Use this URL to cite or link to this record in EThOS: http://ethos.bl.uk/OrderDetails.do?uin=uk.bl.ethos.719148
Title: Mutation analysis of autosomal recessive neurological disorders in consanguineous families from Saudi Arabia
Author: Alrayes, Nuha Mohammad
Awarding Body: St George's, University of London
Current Institution: St George's, University of London
Date of Award: 2017
Availability of Full Text:
Full text unavailable from EThOS.
Please contact the current institution’s library for further details.
Abstract:
The focus of this research project is the fundamentally important discovery of genetic mutations present in the Saudi Arabian population, concentrating mainly on offspring with neurological autosomal recessive disorders resulting from consanguineous marriages. The objective is to identify pathogenic gene variantsin known, novel, and potential candidate genes. In this research, microarrays were used for genome-wide homozygosity mapping to locate regions of homozygosity. This technique was followed with whole-exome sequencing to identify the causative gene located within the detected homozygous region, and the Sanger sequencing confirmed the mutations. Consanguineous families who presented at the paediatric or genetic clinics with two or more children having a neurological disorder were recruited, including the healthy parents, siblings, and other family members. Five candidate families have been recruited in this study. One family is a hereditary spastic paraplegia case with four affected children. Another family with two affected children of Perrault syndrome phenotype. Two more families who have children with microcephaly. In addition to three children of intellectual disability in one family. We have identified a DDHD2 truncating mutation in the first family and novel pathogenic variant of CLPP in the second family. In addition to AGMO gene alteration and previously reported stop-gain mutation in ASPM in the microcephaly families. Furthermore, the highlight of 5 candidate genes (ALKBH8, ANKK1, AMOTL1, TRAPPC6A and RSPH6CA) were found to be related to an intellectual disability phenotype. Further investigation by western blotting showed a difference in stability between normal and mutant proteins for both TRAPPC6A and AM0TL1. These are considered to be new findings for this intellectual disability phenotype.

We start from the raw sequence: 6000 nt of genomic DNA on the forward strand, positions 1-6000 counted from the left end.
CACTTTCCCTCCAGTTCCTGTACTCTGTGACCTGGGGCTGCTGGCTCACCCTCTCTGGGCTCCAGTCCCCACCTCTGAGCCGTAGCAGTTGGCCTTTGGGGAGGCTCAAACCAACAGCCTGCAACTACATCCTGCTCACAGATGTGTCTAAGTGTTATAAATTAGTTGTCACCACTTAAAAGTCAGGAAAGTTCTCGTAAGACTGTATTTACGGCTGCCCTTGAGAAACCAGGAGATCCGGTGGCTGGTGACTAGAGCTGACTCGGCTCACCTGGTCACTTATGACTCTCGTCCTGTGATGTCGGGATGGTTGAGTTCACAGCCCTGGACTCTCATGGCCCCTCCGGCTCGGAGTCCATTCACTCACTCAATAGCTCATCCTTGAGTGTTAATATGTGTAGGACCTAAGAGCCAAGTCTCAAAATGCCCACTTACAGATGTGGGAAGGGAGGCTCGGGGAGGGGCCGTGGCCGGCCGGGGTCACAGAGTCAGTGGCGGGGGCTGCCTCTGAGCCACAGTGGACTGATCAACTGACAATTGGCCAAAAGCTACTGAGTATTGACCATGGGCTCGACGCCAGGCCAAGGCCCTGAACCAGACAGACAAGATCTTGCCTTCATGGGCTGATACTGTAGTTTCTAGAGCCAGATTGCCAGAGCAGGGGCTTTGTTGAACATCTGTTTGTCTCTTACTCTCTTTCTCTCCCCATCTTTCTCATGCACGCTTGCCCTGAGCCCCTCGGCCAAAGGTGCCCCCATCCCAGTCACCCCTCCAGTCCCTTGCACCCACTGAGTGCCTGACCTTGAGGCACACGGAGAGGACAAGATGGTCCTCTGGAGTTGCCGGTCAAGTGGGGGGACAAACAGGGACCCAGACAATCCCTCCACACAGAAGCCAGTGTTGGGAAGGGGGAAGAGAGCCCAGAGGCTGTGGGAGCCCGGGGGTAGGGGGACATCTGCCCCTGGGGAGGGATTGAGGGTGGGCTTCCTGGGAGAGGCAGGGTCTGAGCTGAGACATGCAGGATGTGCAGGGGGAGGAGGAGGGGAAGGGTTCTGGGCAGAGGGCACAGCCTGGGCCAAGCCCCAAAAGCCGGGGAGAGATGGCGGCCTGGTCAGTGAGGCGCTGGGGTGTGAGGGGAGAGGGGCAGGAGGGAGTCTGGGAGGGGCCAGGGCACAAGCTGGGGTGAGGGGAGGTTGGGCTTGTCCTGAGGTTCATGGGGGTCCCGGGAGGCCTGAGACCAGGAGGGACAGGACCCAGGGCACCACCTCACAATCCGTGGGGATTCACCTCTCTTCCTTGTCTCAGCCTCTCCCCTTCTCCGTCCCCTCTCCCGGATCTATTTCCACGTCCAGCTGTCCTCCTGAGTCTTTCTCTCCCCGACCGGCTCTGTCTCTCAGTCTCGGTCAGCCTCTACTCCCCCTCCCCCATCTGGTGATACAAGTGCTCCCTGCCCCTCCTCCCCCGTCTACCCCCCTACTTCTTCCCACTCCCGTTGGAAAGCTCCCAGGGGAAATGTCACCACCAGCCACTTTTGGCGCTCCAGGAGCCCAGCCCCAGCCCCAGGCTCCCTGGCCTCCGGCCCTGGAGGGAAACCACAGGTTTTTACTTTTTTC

Supervisor: Not available Sponsor: Not available
Qualification Name: Thesis (Ph.D.) Qualification Level: Doctoral
EThOS ID: uk.bl.ethos.719148  DOI: Not available
Share: